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Chesapeake Energy Corporation Message Board

  • futureripplemovers futureripplemovers Feb 14, 2014 2:26 AM Flag

    Study: Natural gas may not be 'bridge fuel' to combat climate

    Study: Natural gas may not be 'bridge fuel' to combat climate

    By Laura Barron-Lopez

    The U.S. natural gas infrastructure has far more leaks than federal authorities previously reported, according to new findings.

    A study released Thursday by Stanford University and Massachusetts Institute of Technology (MIT) revealed that while natural gas emits less carbon dioxide during combustion than other fossil fuels, the potential for leaks — which emit the more potent greenhouse gas methane — put a damper on its "climate benefits."

    President Obama, however, credited natural gas as a top factor in bringing the U.S. closer to energy independence during his State of the Union address.
    "One of the reasons why is natural gas, if extracted safely, it’s the bridge fuel that can power our economy with less of the carbon pollution that causes climate change," he said in his address.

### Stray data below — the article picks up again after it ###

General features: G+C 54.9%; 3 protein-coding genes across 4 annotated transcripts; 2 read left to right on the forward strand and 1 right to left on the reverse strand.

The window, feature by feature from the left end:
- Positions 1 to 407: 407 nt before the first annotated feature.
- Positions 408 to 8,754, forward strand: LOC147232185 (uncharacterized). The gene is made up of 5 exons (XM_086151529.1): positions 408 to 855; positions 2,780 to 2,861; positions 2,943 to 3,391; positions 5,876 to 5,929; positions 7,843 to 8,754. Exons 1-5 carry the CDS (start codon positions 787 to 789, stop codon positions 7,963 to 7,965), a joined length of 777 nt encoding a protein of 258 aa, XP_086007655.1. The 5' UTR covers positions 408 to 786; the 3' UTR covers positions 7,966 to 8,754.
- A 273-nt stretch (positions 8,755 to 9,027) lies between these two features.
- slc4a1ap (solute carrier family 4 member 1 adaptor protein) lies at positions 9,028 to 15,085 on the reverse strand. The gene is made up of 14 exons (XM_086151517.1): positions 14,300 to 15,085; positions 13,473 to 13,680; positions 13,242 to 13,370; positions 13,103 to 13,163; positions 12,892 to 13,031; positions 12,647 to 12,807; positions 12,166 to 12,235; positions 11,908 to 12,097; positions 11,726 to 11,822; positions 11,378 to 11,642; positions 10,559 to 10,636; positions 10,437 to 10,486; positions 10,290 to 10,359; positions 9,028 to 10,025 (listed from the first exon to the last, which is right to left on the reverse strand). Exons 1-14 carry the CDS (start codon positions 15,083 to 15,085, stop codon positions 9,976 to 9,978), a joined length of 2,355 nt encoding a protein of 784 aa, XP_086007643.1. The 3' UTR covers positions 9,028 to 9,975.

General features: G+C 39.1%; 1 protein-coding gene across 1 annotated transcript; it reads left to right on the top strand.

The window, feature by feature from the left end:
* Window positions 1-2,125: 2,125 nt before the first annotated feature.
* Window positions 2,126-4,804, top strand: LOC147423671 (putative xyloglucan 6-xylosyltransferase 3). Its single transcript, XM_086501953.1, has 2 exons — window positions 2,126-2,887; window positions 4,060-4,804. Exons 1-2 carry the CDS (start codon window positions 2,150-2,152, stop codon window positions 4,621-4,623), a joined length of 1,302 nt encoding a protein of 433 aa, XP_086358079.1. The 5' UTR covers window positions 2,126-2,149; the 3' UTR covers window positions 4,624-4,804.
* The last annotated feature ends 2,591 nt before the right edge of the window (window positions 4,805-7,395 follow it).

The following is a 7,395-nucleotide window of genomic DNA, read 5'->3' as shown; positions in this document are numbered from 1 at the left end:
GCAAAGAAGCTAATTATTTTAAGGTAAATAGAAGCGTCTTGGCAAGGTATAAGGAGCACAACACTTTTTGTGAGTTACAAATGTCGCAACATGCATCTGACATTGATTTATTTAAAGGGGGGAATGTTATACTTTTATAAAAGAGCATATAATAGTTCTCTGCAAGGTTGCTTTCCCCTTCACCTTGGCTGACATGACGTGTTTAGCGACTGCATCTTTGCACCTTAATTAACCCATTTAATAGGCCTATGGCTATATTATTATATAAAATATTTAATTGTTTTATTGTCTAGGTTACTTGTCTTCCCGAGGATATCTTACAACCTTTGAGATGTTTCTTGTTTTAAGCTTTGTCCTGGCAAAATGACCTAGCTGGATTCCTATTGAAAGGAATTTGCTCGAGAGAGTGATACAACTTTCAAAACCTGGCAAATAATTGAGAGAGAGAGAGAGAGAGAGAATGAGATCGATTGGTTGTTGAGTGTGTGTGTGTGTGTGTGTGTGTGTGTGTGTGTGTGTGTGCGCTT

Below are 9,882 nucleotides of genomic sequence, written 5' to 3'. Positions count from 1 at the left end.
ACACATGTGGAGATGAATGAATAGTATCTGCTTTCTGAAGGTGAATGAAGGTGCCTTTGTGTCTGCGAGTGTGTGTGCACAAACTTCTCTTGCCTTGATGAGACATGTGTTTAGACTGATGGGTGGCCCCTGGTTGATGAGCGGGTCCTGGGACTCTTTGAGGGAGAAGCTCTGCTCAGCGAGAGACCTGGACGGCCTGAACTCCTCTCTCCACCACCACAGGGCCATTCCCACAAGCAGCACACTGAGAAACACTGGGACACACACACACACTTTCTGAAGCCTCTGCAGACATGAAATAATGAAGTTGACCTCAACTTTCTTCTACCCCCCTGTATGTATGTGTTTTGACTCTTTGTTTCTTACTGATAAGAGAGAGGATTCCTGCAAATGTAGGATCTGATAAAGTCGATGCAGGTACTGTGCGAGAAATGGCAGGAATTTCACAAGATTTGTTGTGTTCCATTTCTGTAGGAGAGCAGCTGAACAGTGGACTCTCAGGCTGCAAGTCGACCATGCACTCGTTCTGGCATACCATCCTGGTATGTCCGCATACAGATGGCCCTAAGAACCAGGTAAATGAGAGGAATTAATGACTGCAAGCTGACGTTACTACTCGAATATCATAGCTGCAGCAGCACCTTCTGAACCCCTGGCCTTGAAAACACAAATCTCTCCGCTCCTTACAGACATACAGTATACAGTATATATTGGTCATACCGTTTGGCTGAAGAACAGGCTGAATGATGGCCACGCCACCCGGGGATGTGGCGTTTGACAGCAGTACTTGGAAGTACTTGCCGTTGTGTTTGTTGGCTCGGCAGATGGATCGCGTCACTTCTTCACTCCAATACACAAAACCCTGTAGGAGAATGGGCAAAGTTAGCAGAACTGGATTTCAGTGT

But the study's team of authors who reviewed over 200 reports found that emissions of methane are significantly higher than official estimates, with leaks from the natural gas system being one significant contributor.

    "However, because of the high global warming potential of methane, climate benefits from natural gas use depend on system leakage rates," the study states. "Some recent estimates of leakage have challenged the benefits of switching from coal to natural gas, a large near-term greenhouse gas reduction opportunity."

    Right now the EPA's best estimate is the the country's natural gas system leaks about 1.5 percent of gross production -- or 28 million tons of methane per year. The new study says there's a gap between that estimate and the actual measurements by roughly 14 trillion grams of methane.

    "This new technology is critical because if our policy is going to continue to focus on using gas as a “bridge fuel,” we need to double down our efforts to mitigate the leaks," said co-author Francis O'Sullivan of Stanford.

    While the gas system is leakier than thought, in the

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